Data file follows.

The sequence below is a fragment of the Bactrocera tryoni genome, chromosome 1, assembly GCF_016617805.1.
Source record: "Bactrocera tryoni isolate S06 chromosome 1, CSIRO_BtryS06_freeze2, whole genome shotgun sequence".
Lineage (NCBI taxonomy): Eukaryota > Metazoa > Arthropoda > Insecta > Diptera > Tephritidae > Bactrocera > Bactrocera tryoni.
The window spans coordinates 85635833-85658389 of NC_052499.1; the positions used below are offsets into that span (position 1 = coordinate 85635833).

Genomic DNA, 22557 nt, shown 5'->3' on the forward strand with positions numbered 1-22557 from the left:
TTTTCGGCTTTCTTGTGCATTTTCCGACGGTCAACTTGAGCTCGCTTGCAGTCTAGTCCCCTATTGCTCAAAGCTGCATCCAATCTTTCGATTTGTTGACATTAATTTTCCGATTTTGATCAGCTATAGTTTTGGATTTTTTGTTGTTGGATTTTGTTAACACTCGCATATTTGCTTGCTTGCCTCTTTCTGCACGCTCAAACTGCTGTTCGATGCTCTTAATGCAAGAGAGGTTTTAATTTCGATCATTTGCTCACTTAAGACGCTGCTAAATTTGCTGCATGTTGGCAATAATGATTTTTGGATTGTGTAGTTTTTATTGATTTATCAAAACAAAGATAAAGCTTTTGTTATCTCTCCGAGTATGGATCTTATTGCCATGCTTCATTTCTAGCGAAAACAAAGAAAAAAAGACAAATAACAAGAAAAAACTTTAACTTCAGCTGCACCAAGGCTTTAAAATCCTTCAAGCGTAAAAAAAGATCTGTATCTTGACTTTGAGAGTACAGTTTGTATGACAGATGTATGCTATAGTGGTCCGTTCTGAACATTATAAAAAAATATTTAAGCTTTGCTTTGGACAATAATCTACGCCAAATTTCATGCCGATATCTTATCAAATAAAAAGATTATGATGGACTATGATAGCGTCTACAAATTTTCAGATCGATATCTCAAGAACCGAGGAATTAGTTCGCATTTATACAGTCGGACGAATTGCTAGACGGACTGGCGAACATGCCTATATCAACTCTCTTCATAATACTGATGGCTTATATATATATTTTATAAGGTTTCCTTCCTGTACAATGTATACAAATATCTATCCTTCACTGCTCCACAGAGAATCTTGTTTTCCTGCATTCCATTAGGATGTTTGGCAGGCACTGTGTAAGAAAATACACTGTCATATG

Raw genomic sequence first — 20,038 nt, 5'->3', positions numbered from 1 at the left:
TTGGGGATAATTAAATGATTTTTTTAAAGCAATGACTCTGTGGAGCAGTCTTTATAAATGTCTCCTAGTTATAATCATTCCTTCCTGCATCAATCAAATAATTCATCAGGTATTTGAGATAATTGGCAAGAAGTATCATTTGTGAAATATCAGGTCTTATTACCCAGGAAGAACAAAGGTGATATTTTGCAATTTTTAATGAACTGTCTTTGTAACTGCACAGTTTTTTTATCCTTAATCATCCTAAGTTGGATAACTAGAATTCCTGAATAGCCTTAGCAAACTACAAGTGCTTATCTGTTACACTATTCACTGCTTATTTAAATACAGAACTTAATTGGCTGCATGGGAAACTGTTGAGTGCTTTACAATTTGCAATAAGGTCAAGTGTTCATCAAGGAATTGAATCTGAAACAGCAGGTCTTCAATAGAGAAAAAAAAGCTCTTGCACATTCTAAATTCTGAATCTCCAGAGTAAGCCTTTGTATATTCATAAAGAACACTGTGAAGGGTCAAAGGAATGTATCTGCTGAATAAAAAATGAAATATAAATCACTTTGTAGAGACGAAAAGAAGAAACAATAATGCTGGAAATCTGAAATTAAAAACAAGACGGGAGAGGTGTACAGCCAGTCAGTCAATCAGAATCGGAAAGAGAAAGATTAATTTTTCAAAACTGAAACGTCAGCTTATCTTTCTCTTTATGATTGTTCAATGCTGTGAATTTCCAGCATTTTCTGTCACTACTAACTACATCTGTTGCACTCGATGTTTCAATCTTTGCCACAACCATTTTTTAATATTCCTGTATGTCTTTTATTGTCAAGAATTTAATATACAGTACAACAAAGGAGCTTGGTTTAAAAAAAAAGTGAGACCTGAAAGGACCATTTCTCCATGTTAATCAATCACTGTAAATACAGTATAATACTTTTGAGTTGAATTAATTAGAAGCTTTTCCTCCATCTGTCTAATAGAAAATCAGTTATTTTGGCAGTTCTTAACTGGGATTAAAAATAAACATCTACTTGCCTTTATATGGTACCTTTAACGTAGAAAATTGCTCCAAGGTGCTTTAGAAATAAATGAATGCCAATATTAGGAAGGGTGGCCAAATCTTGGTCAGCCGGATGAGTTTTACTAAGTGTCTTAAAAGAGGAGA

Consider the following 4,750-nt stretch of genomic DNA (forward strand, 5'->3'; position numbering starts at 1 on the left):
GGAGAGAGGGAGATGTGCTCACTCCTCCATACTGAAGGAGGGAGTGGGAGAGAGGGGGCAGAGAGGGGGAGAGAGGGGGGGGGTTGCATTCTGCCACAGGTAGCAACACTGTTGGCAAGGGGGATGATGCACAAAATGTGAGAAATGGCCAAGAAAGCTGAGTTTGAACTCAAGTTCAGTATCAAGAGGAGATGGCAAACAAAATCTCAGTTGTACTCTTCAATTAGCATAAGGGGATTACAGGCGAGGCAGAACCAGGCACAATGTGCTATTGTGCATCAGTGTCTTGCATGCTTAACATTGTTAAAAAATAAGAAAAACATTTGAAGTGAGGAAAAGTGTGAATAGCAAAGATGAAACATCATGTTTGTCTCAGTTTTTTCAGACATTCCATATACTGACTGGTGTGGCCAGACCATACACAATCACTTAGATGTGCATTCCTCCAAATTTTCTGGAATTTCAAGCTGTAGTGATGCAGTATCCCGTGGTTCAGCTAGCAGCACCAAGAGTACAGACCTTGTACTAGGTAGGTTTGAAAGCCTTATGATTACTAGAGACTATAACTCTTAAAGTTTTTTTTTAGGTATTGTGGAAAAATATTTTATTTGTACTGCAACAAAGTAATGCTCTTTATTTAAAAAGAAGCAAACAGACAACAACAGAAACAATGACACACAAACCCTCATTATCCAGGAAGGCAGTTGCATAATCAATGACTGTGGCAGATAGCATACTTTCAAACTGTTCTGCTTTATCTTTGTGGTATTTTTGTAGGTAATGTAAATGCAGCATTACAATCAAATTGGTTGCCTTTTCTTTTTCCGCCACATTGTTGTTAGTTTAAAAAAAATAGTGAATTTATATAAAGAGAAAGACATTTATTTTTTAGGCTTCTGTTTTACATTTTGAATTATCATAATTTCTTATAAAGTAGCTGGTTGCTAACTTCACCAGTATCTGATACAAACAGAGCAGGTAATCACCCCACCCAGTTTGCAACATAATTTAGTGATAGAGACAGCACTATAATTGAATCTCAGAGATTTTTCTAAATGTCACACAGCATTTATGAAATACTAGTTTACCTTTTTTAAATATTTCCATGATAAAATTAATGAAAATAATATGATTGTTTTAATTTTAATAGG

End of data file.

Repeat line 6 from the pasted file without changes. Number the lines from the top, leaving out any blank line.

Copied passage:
TTTTCGGCTTTCTTGTGCATTTTCCGACGGTCAACTTGAGCTCGCTTGCAGTCTAGTCCCCTATTGCTCAAAGCTGCATCCAATCTTTCGATTTGTTGACATTAATTTTCCGATTTTGATCAGCTATAGTTTTGGATTTTTTGTTGTTGGATTTTGTTAACACTCGCATATTTGCTTGCTTGCCTCTTTCTGCACGCTCAAACTGCTGTTCGATGCTCTTAATGCAAGAGAGGTTTTAATTTCGATCATTTGCTCACTTAAGACGCTGCTAAATTTGCTGCATGTTGGCAATAATGATTTTTGGATTGTGTAGTTTTTATTGATTTATCAAAACAAAGATAAAGCTTTTGTTATCTCTCCGAGTATGGATCTTATTGCCATGCTTCATTTCTAGCGAAAACAAAGAAAAAAAGACAAATAACAAGAAAAAACTTTAACTTCAGCTGCACCAAGGCTTTAAAATCCTTCAAGCGTAAAAAAAGATCTGTATCTTGACTTTGAGAGTACAGTTTGTATGACAGATGTATGCTATAGTGGTCCGTTCTGAACATTATAAAAAAATATTTAAGCTTTGCTTTGGACAATAATCTACGCCAAATTTCATGCCGATATCTTATCAAATAAAAAGATTATGATGGACTATGATAGCGTCTACAAATTTTCAGATCGATATCTCAAGAACCGAGGAATTAGTTCGCATTTATACAGTCGGACGAATTGCTAGACGGACTGGCGAACATGCCTATATCAACTCTCTTCATAATACTGATGGCTTATATATATATTTTATAAGGTTTCCTTCCTGTACAATGTATACAAATATCTATCCTTCACTGCTCCACAGAGAATCTTGTTTTCCTGCATTCCATTAGGATGTTTGGCAGGCACTGTGTAAGAAAATACACTGTCATATG